Poll: Most Workers Smiling on the Way to the Doctor

April 12, 2007 (PLANSPONSOR.com) - As far as the vast majority of the U.S. workers are concerned, their employer-provided health care benefits are just what the doctor ordered.

A news release from the National Business Group on Health, an association of 266 large U.S. companies, said that its recent survey found most U.S. workers are very satisfied with their employer-provided health care benefits, consider the plan to be their most important benefit and have little interest in purchasing coverage on their own.

The poll of 1,619 workers revealed that employees are generally unwilling to reduce their health benefits to increase other benefits such as a retirement savings plan. Most surveyed employees support the idea of charging smokers more for their health coverage, but fewer workers favor increasing costs for obese employees.

“Overall, no aspect of a job is more important to workers of large companies than having good benefits,” says Helen Darling, President of the National Business Group on Health, in the news release. “And, our survey results clearly show that the benefit most important for most workers is the health plan.”

Staying close to home, two in three respondents (67%) consider their health plan to be excellent or very good. An even greater number (75%) value the health plan as their key benefit, versus 14% who consider a retirement savings plan to lead their benefit package.

Workers also place high value on having a health plan that is easy to manage, allows freedom to choose doctors, and limits their cost when they visit a doctor or get a prescription – at least six in ten employees consider these to be very important, according to the survey. Interestingly, less than four in ten consider having a plan that covers serious illness rather than routine care or offering incentives for healthy lifestyles to be very important.

Respondents are generally opposed to purchasing their own coverage or changes in health benefits tax policy, according to the survey:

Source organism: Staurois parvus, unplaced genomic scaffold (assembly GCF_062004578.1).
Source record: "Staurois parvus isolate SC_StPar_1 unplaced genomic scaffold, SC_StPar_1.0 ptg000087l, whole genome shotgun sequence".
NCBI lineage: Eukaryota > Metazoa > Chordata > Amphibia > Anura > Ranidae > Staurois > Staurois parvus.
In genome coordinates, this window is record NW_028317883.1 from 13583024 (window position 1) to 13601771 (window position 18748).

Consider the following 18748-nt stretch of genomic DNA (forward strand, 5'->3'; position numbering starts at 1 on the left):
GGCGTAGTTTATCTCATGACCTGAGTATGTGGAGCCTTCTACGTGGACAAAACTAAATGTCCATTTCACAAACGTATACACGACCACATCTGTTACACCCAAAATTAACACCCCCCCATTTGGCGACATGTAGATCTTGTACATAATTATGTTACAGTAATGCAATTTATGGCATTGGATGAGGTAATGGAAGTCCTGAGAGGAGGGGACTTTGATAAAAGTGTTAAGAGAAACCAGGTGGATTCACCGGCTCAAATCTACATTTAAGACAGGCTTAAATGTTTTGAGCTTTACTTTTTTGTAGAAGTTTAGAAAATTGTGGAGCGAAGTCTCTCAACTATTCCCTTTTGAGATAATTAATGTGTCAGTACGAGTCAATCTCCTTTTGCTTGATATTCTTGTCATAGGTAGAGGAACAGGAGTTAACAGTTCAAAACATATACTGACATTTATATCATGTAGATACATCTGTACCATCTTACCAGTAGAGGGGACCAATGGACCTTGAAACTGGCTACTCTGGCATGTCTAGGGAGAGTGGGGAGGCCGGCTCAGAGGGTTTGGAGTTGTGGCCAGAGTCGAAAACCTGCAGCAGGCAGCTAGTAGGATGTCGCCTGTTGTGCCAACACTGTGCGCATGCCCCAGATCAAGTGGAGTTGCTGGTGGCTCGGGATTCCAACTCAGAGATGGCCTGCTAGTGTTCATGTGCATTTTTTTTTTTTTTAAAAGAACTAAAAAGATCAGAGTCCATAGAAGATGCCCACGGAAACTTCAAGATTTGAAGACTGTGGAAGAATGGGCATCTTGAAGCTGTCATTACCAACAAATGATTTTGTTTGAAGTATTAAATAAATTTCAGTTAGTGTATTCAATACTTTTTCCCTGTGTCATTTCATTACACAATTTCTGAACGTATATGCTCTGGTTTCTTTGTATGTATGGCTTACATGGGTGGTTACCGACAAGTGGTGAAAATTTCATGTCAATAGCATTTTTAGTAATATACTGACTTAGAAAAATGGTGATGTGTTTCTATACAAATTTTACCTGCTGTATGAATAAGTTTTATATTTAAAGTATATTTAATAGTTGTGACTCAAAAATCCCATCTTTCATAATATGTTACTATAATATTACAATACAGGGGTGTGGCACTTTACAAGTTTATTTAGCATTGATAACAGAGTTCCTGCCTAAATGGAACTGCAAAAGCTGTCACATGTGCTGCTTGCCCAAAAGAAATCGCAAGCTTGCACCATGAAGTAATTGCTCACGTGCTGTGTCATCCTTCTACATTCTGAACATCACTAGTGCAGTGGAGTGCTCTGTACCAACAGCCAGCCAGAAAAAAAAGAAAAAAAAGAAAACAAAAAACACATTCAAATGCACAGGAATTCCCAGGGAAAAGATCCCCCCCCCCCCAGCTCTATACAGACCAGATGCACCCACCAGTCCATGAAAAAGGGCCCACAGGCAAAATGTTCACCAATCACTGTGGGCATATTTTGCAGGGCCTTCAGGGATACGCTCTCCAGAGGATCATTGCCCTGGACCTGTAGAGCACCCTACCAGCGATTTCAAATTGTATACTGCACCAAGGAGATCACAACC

• Employees are generally split between preferring low medical co-payments or low premiums. However, more than half of employees would accept fewer plan choices to keep their health premium costs low.
  • About three in four employees would prefer to get health benefits through their employer rather than getting additional salary to buy their own.
  • More than half (57%) are at least somewhat opposed to having the employer contribution to their health plan premium treated as taxable income.
  • About six in ten workers are not very willing to reduce their health benefits to improve their retirement benefits, or vice versa.
  • Most employees (83%) would rather see their salary or retirement benefit reduced rather than health benefits if their employer needs to reduce total compensation.
  • At least seven in 10 workers consider their health plan to be excellent or very good at providing easy access to providers and covering a wide range of services, while two in three say their plan provides a sense of security that they will be able to afford good health care.

The national online survey was conducted in February 2007 by Mathew Greenwald & Associates, Inc., on behalf of the National Business Group on Health. To participate, workers had to be age 22-69, be covered by their employer’s health plan, work for an employer with at least 2,500 employees and be a decisionmaker in their household regarding health care.